Antique Phonographs & Radios

For many years when I lived in North Carolina, I collected old radios and phonograph. Many were given to me, some I traded for, and a few I bought. Finally I have retired and found the time to rebuild & refinish all these old relics. 



This 1923 Model 10C Atwater Kent (AK)was one of the first built by this company. It was a "Tuned Radio Frequency" (T.R.F.) type, typical for the era and a very simple design. The radio used "01A" tubes and because they were low-amplification triodes, several stages were normally required. You can see the antenna connections on the left. Next to these terminals is the first tuned coil with its associated variable condenser (capacitor) just in front. The first tube is an R.F. stage whose plate circuit is connected to the second coil/condenser tuned circuit.  The control just in front of this first tube varies the filament voltage to all tubes and, as you might have guessed, was the volume control. The next tube in the line up is the second R.F. stage and associated tuned circuit to the right of it. In front of this tube was the "pull up/push down" on-off switch. Finally, the three tubes together are the detector and two A.F. stages. A horn speaker or earphones were connected to two terminals on the top of this 3-tube mounting.  The "breadboard" was made of mahogany, and under the board was exposed un-insulated point-to-point wiring using  solid conductors. This radio won first place in a "old radio" contest held in High Point, NC around 1975. One requirement was that the radio had to work. Originally this radio cost $100, present value approximately $1000.



This is a working 1901 Edison Home (Red Label) Cylinder Phonograph that plays 2 minute records. The records were actually cylinders that slipped onto a rotating drum. The motor can be accessed by lifting the hinged lid to the cabinet. It was known as the "Long Case" when in 1901 the Edison Home found a new shape. Also known as the "Red label" cabinet, it uses an Edison Model "C" Reproducer. The case and Cover are made of dark oak. I found this in a barn, and when I showed interest in it, the owner gave it to me. The only part that was missing was the handle. Fortunately I had another later model that used the same handle, so I made an almost exact copy on my metal lathe. The distinctive red and gold decal was changed back to black and gold in 1904.





This is a 1905 Victrola VI made by the Victor Talking Machine Company (RCA) in Camden. NJ, and it plays perfectly.  The volume control is the two swinging front doors. The only restoration on this one was to replace a rubber gasket on the needle pickup called the "Exhibition". Under the record is felt which was originally a bright green. I may replace this some day. Click below if you want to hear it play.





This is a 1928 Atwater Kent Model 40 Radio in working condition.  The inside looks mint, but work is needed on the outside. Prior to 1928 most radios required several sets of batteries.  These batteries were expensive, bulky and limited in life. Atwater Kent's first set completely designed for AC current was the model 37. Six months later, this Model 40 was produced with slight improvements.  The Model 40 series sold nearly 1 million units in the 1928-1929 season, and was priced at $77.00.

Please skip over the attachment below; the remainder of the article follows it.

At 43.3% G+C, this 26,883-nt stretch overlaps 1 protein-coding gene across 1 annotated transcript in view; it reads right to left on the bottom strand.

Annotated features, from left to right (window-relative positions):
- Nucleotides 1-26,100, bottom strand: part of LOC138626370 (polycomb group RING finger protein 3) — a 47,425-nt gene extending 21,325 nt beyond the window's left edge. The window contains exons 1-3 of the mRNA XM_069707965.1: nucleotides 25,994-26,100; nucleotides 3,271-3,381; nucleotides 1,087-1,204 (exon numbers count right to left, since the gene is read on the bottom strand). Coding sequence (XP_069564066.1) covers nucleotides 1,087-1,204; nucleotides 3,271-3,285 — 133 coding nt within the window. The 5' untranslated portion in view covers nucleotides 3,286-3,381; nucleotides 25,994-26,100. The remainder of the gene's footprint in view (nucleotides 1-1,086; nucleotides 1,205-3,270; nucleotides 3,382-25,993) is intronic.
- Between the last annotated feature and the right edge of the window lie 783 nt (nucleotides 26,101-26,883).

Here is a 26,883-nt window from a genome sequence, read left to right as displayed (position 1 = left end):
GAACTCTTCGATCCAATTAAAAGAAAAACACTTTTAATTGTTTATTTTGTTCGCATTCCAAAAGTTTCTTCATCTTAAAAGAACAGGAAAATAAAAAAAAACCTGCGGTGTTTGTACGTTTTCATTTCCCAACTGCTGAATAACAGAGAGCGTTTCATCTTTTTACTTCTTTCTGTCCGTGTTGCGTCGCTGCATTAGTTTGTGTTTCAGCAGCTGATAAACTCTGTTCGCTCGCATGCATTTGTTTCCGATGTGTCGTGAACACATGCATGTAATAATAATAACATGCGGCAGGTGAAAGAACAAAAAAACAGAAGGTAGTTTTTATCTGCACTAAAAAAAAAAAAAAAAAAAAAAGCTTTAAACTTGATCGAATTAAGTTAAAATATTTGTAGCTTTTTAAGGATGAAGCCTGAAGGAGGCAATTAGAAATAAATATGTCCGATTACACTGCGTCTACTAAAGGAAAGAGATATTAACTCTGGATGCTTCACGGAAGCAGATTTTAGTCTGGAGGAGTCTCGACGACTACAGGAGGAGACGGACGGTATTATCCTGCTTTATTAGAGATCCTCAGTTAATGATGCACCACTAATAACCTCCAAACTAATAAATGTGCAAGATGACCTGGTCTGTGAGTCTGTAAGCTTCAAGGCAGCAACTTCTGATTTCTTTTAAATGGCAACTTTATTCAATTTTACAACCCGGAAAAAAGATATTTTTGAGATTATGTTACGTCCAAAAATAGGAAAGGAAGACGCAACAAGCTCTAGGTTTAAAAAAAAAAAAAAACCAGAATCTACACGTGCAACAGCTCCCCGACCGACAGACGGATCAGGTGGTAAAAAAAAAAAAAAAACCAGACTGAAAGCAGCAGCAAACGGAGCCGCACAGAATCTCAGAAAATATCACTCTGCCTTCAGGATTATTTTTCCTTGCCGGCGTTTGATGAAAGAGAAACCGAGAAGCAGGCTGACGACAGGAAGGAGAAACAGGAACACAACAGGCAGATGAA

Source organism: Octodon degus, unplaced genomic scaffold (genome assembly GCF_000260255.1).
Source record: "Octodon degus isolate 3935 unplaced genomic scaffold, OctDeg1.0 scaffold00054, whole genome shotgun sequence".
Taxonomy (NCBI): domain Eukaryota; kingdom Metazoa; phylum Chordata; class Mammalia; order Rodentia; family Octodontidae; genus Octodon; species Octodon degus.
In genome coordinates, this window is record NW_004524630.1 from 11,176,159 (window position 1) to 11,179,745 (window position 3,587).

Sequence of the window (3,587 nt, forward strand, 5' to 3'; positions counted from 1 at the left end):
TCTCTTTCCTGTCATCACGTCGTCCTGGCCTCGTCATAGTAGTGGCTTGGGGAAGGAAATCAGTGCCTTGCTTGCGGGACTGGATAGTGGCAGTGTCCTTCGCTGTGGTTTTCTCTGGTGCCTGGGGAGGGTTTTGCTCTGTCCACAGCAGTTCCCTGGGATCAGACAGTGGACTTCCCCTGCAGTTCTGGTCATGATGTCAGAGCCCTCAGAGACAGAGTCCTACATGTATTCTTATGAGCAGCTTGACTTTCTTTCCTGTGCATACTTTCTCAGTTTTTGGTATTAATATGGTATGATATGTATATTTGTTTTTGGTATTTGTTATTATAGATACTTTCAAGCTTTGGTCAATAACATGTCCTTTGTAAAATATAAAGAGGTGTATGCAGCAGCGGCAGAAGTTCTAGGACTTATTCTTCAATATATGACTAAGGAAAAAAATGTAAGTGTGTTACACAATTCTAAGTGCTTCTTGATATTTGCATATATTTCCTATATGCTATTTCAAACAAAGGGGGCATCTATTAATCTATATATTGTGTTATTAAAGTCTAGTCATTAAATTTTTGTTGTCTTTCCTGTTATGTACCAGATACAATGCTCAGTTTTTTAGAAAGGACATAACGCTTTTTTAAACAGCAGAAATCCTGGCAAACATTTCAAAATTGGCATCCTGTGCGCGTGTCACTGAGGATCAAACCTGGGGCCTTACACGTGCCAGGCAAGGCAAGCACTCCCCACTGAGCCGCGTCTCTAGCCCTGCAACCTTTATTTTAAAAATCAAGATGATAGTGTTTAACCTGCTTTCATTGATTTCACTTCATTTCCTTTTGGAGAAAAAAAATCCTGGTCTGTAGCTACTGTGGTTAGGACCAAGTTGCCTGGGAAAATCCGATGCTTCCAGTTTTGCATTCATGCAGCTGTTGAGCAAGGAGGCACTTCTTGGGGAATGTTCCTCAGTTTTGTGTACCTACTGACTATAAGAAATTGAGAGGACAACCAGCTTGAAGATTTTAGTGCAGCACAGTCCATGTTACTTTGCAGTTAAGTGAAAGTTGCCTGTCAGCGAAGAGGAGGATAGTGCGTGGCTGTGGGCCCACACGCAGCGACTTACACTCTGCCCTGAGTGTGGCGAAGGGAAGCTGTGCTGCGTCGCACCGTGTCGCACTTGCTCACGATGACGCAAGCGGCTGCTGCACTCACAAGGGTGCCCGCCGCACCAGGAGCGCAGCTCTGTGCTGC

The Edison Standard Model C is a general category for Cylinder player phonographs. This unit played two or four minute cylinder records (depending on the model and state of upgrade) and often had large "cygnet" horns rather than the standard small horn shown. An interesting piece of history is that these small horns almost became extinct in that the popularity of the flat record coinciding with the popularity of the automobile.  Why the automobile you ask? This small horn worked perfectly for filling the autos with oil !!!

Would you like to hear this actual unit play?

                Click Below !


        This "1927 Metrodyne" was manufactured by The Metro Electric Company of Chicago.  They advertised it as the long distance tuned radio frequency receiver set. Even with the beautiful real wood walnut cabinet, it sold for only $48.50.   


                     Here is one of their ads:

 Here's the new 1927 model "Metrodyne Super-Six" 6 tube long distance tuned radio frequency receiver set.  Approved by leading radio engineers of America. Highest grade low loss parts, completely assembled in a beautiful walnut cabinet. Easy to operate. Dials easily logged. Tune in your favorite station instantly on same dial reading every time.

This one was called "The Masterdine" manufactured in Mifflinburg Radio Corporation in Mifflinburg, PA. I still need to restore the cabinet, but the electronics are in good shape.

Ever wonder how you tune these old radios? On this model, here are the instructions:

Start by setting dials 2 and 3 at 10 degrees. Then rotate dial one slowly between 5 and 15 degrees. If a station is not heard, set dial 2 and 3 each two degrees higher and again slowly rotate dial 1. Continue this operation until a station is heard then adjust each dial separately for greater volume.  When the station is tuned in, increase or decrease both Detector and Amplifier until you have obtained the desired volume. Hmmm, more fun than auto scanning I guess !


                            Gallery of Electronic Parts


Old Microphone

Telegraph Sounder


Early "One Tube" Westinghouse Radio


"00A" & "01A" Vacuum Tubes

(In original boxes)


Speaker Horn & Driver



     I have several volumes of the Perpetual Trouble Shooter's Manual by John H. Rider, including Volume 1.  These contain hundreds of schematic diagrams of early vintage radios.  I also have several Howard W. Sam's Dial Cord Stringing Guide. These come in handy, and are now available online.